Common practice period
The common practice period, in the history of Western art music
Art music
Art music is an umbrella term used to refer to musical traditions implying advanced structural and theoretical considerations and a written musical tradition...

 (broadly called classical music
Classical music
Classical music is the art music produced in, or rooted in, the traditions of Western liturgical and secular music, encompassing a broad period from roughly the 11th century to present times...

), spanning the Baroque
Baroque music
Baroque music describes a style of Western Classical music approximately extending from 1600 to 1760. This era follows the Renaissance and was followed in turn by the Classical era...

, Classical, and Romantic
Romantic music
Romantic music or music in the Romantic Period is a musicological and artistic term referring to a particular period, theory, compositional practice, and canon in Western music history, from 1810 to 1900....

 periods, lasted from c. 1600 to c. 1900.

General characteristics

Common practice music obeys two different kinds of musical norms: first, it uses conventionalized sequences of chords, such as I-IV-V-I. (For more on this Roman numeral notation, see chord.) Second, it obeys specific contrapuntal
In music, counterpoint is the relationship between two or more voices that are independent in contour and rhythm and are harmonically interdependent . It has been most commonly identified in classical music, developing strongly during the Renaissance and in much of the common practice period,...

 norms, such as the avoidance of parallel fifths and octaves.

Common practice music can be contrasted with the earlier modal
Musical mode
In the theory of Western music since the ninth century, mode generally refers to a type of scale. This usage, still the most common in recent years, reflects a tradition dating to the middle ages, itself inspired by the theory of ancient Greek music.The word encompasses several additional...

 music and later atonal
Atonality in its broadest sense describes music that lacks a tonal center, or key. Atonality in this sense usually describes compositions written from about 1908 to the present day where a hierarchy of pitches focusing on a single, central tone is not used, and the notes of the chromatic scale...

 music. It can also be contrasted with twentieth-century styles, such as rock and jazz, that are broadly tonal but do not obey the harmonic and contrapuntal norms described in the preceding paragraph. Nevertheless, there are often significant similarities between the music of the common practice period and the broadly tonal music of the twentieth century.


Common-practice harmony
In music, harmony is the use of simultaneous pitches , or chords. The study of harmony involves chords and their construction and chord progressions and the principles of connection that govern them. Harmony is often said to refer to the "vertical" aspect of music, as distinguished from melodic...

 is almost always derived from diatonic scale
Diatonic scale
In music theory, a diatonic scale is a seven note, octave-repeating musical scale comprising five whole steps and two half steps for each octave, in which the two half steps are separated from each other by either two or three whole steps...

s and tends to follow particular chord progression
Chord progression
A chord progression is a series of musical chords, or chord changes that "aims for a definite goal" of establishing a tonality founded on a key, root or tonic chord. In other words, the succession of root relationships...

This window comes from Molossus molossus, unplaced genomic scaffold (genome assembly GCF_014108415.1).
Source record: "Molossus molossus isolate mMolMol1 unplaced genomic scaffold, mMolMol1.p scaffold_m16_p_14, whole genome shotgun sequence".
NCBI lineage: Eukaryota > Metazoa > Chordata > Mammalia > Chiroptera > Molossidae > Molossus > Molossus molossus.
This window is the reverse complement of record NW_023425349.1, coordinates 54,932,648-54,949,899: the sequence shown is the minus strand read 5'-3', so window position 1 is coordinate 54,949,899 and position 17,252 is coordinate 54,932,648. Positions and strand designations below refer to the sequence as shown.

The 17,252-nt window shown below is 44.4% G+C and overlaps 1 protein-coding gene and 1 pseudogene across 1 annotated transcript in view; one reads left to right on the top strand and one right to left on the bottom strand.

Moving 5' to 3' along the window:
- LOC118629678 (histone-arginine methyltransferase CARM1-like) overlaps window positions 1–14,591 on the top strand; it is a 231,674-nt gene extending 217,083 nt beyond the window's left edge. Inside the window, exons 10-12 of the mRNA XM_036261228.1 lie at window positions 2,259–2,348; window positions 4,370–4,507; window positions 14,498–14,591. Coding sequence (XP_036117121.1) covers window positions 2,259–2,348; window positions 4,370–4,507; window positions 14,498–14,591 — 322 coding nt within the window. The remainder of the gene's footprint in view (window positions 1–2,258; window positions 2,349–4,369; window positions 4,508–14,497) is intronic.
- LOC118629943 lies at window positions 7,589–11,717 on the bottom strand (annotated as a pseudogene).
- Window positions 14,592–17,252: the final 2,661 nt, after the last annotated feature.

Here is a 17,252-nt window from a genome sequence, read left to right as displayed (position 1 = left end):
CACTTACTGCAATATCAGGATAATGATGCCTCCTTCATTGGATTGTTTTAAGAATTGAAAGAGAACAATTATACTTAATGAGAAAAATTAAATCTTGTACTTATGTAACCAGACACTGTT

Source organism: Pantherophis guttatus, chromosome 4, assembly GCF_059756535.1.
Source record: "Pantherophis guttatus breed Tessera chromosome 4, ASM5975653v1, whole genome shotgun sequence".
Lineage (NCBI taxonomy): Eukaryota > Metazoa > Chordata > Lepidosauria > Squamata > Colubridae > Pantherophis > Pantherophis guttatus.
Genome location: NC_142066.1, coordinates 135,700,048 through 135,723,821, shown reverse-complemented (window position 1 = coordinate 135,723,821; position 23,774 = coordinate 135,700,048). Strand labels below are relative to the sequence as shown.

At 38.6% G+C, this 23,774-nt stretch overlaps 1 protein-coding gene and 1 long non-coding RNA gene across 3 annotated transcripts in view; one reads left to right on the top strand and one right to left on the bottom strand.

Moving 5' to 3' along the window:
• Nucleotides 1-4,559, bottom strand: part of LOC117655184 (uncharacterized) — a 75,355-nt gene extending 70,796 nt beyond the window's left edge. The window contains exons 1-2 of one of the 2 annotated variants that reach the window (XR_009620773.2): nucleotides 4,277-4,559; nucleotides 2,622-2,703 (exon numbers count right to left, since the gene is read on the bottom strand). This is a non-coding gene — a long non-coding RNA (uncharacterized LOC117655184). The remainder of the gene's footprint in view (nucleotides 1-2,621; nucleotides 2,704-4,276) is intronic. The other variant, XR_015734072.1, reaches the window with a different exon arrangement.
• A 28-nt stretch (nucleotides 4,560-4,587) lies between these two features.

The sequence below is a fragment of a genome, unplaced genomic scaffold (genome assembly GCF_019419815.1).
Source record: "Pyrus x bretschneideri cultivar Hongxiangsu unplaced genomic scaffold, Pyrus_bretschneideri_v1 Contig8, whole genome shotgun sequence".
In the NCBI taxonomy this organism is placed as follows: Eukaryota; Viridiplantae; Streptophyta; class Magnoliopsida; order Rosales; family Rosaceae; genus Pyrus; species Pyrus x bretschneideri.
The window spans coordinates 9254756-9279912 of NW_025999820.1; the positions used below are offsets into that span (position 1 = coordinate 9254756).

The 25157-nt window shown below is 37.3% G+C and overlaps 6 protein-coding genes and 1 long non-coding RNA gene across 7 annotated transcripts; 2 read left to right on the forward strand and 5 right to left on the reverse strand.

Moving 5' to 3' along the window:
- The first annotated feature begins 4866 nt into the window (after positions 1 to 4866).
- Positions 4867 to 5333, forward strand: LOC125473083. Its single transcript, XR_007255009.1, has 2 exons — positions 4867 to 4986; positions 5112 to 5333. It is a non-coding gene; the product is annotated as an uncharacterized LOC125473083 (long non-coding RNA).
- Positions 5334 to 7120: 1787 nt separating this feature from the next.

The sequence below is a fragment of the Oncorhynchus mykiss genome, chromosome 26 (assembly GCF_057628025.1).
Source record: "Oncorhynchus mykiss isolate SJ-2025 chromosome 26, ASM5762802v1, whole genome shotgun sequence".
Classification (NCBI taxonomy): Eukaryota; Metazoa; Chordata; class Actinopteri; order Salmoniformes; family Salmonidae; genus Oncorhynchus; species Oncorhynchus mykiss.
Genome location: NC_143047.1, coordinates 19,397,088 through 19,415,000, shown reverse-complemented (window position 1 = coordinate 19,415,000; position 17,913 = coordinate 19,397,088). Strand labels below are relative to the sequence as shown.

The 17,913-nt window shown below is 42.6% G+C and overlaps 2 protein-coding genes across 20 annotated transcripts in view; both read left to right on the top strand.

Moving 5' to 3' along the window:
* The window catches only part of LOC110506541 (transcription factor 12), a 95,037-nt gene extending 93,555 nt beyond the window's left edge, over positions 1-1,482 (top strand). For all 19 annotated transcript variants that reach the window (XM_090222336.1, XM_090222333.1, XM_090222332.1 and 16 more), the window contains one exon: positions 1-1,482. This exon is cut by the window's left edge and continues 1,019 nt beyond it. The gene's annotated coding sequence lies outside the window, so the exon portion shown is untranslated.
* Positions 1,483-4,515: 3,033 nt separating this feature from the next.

s that have withstood the test of time.

For example, in common-practice harmony, a major triad
Major chord
In music theory, a major chord is a chord having a root, a major third, and a perfect fifth. When a chord has these three notes alone, it is called a major triad...

 built on the fifth degree
Degree (music)
In music theory, a scale degree or scale step is the name of a particular note of a scale in relation to the tonic...

 of the scale (V) is unlikely to progress directly to a root
Root (chord)
In music theory, the root of a chord is the note or pitch upon which a triadic chord is built. For example, the root of the major triad C-E-G is C....

 position triad built on the fourth degree of the scale (IV), but the reverse of this progression (IV-V) is quite common. By contrast, the V-IV progression is readily acceptable by many other standards; for example, this transition is essential to the "shuffle" blues progression's last line (V-IV-I-I), which has become the orthodox ending for blues progressions at the expense of the original last line (V-V-I-I).(Tanner & Gerow 1984, 37)


Rhythm may be generally defined as a "movement marked by the regulated succession of strong and weak elements, or of opposite or different conditions." This general meaning of regular recurrence or pattern in time may be applied to a wide variety of cyclical natural phenomena having a periodicity or...

ically, common practice metric structures generally include:
  1. Clearly enunciated or implied pulse
    Pulse (music)
    In music and music theory, the pulse or tactus consists of beats in a series of identical yet distinct periodic short-duration stimuli perceived as points in time occurring at the mensural level...

     at all levels, with the fastest levels rarely being extreme.
  2. Meter
    Meter (music)
    Meter or metre is a term that music has inherited from the rhythmic element of poetry where it means the number of lines in a verse, the number of syllables in each line and the arrangement of those syllables as long or short, accented or unaccented...

    s, or pulse groups, in two-pulse or three-pulse groups, most often two.
  3. Meter and pulse groups that, once established, rarely change throughout a section
    Section (music)
    In music, a section is "a complete, but not independent musical idea". Types of sections include the introduction or intro, exposition, recapitulation, verse, chorus or refrain, conclusion, coda or outro, fadeout, bridge or interlude...

     or composition
    Musical composition
    Musical composition can refer to an original piece of music, the structure of a musical piece, or the process of creating a new piece of music. People who practice composition are called composers.- Musical compositions :...

  4. Synchronous
    Synchronization is timekeeping which requires the coordination of events to operate a system in unison. The familiar conductor of an orchestra serves to keep the orchestra in time....

     pulse groups on all levels: all pulses on slower levels coincide with strong pulses on faster levels.
  5. Consistent tempo
    In musical terminology, tempo is the speed or pace of a given piece. Tempo is a crucial element of any musical composition, as it can affect the mood and difficulty of a piece.-Measuring tempo:...

     throughout a composition or section.
  6. Tempo, beat length, and measure length chosen to allow one time signature
    Time signature